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Michael Ignatieff condemns EU inaction against Hungary, ‘a simulacra of democracy’




Michael Ignatieff with David Runciman at the Babbage Lecture Theatre, February 2020. Picture: Martin Bond
Michael Ignatieff with David Runciman at the Babbage Lecture Theatre, February 2020. Picture: Martin Bond

Michael Ignatieff, in conversation with David Runciman at the Babbage Lecture Theatre last week, condemned the present-day governance of Hungary and accused the EU of standing by while Prime Minister Orban “uses democratic legitimacy to evacuate a democracy of substance”.

Ignatieff, a leader of the Canadian Liberal party between 2008 and 2011, became president-rector of the Central European University (CEU) in 2016. After 25 years in Budapest, in 2018 the CEU redeployed the university to Vienna when the government refused to allowing the teaching of its US-accredited programs in Hungary. The graduate-level private university was founded in 1991 in response to the fall of the Communist bloc with funding from financier and philanthropist George Soros. It is ranked as one of the world’s top universities for social sciences and humanities.

“I’m the only director of a university forced to move an entire university from one city to another, and we did it because the Hungarian prime minister decided to make George Soros public enemy number one: all those echoes from the 1930s were deeply sinister,” Ignatieff said during the session.

“I’ve learned in Hungary that you can have a country that looks like a democracy, sounds like a democracy, has laws and courts, but it’s not free,” he said, referring to the nation downgraded by the human rights organisation Freedom House to the status of “partly free” (the only EU member state to carry such status).

“This is something new in the 21st century - democracies with the form of a democracy but they’ve been completely hollowed out. It’s totally politically arbitrary - the judiciary has been demolished, the press sold off to the highest bidder. And Europe does absolutely nothing - both the European institutions and national governments have stood and watched. That’s the sad story. The good story is that in the fall, out of nowhere, Gergely Karácsony won the mayor’s office in Budapest. So don’t think this is eternal but today you have institutions which look like a democracy but are a facade - a sumulacra.”

Michael Ignatieff in conversation with David Runciman at the Babbage Lecture Theatre, Cambridge. Picture: Martin Bond
Michael Ignatieff in conversation with David Runciman at the Babbage Lecture Theatre, Cambridge. Picture: Martin Bond

His three-year run as leader of Canada’s Liberal party he does not consider a success.

“If every political career ends in failure, let me tell you… it didn’t go so well,” he said to laughter. “I thought if I was asked a question I had to answer it as a politician. I didn’t understand it was a performance - you have to be psychologically all-in. You have to inhabit the role and you have to attack in ways that take a long time to understand.

“I was accused of being soft on torture - nothing could be further from the truth. I replied like an academic - ‘refer to page 436 of my report, but you have to say ‘How dare you!?’. You have to do a flip.

“Politicians have to have a sense of reality, to learn from a room - like this - what people are hoping for, what they aspire to. And I didn’t have that, otherwise I wouldn’t be here,” he said to more laughter - although the evening proved he understood his audience very well. “As academics we have almost no understanding of what this sense of reality is. Franklin D Roosevelt, for instance [32nd US President from 1933 to 1945]. He understood that the country was frightened at that time, at its core, and he said: ‘You have nothing to fear but fear itself’. And that is the key, the big thing is fear.”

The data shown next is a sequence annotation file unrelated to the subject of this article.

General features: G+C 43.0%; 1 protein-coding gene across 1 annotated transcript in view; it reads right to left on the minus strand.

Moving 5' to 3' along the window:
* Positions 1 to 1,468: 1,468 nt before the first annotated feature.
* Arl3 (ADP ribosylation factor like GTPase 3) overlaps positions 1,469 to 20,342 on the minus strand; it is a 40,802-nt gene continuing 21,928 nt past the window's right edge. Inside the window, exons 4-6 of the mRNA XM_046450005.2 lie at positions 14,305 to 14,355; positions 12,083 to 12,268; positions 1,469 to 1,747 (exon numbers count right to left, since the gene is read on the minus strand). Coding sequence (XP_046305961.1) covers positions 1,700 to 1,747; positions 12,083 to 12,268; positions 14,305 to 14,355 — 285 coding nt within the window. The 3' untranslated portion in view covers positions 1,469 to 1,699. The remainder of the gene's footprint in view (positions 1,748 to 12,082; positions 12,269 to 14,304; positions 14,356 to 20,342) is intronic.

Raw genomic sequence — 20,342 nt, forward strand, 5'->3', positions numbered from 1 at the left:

Today, the fears are mounting. Asked by host David Runciman about a generational divide in elections around the world, including in the recent Irish election and Brexit, Igantieff responded: “I never lived with existential anxieties as my daughter does say exist. There’s a generational divide in my own family. They’re asking: ‘Where is my economic security?’ and ‘What is my route to buying a home?’ Things have become unstuck and that’s a real issue.”

At this event, organised by the Centre for the Future of Democracy, Igantieff was phelgmatic about the future.

'If you believe that democracy can give people everything they want, we’ll blow the place up': Michael Ignatieff in conversation with David Runciman. Picture: Martin Bond
'If you believe that democracy can give people everything they want, we’ll blow the place up': Michael Ignatieff in conversation with David Runciman. Picture: Martin Bond

“Democratic politics is basically a way people can avoid killing each other,” he said. “It’s discourse. The point is, democracy is a discursive phenomenon and not as dependent on institutions as people suppose.”

On climate change, Ignatieff said “the problem is ‘we’ now has become global and we have no institution capable of enacting global legislation and good practice”.

“All this stuff is going to get tougher and tougher for everyone, but if you believe that democracy can give people everything they want, we’ll blow the place up.”

Describing today’s chaos he referred to social media and said the challenges are due to “a structural issue not in democracy but in our social life”. And he concluded with an alarm bell going off in “Hong Kong, Venezuela, even Hungary”.

The Hong Kong situation is excruciating,” he said, adding: “People will not secure democracy unless they are prepared to fight for themselves. No one else can give you democracy, you have to hold it and fight for it yourself.”



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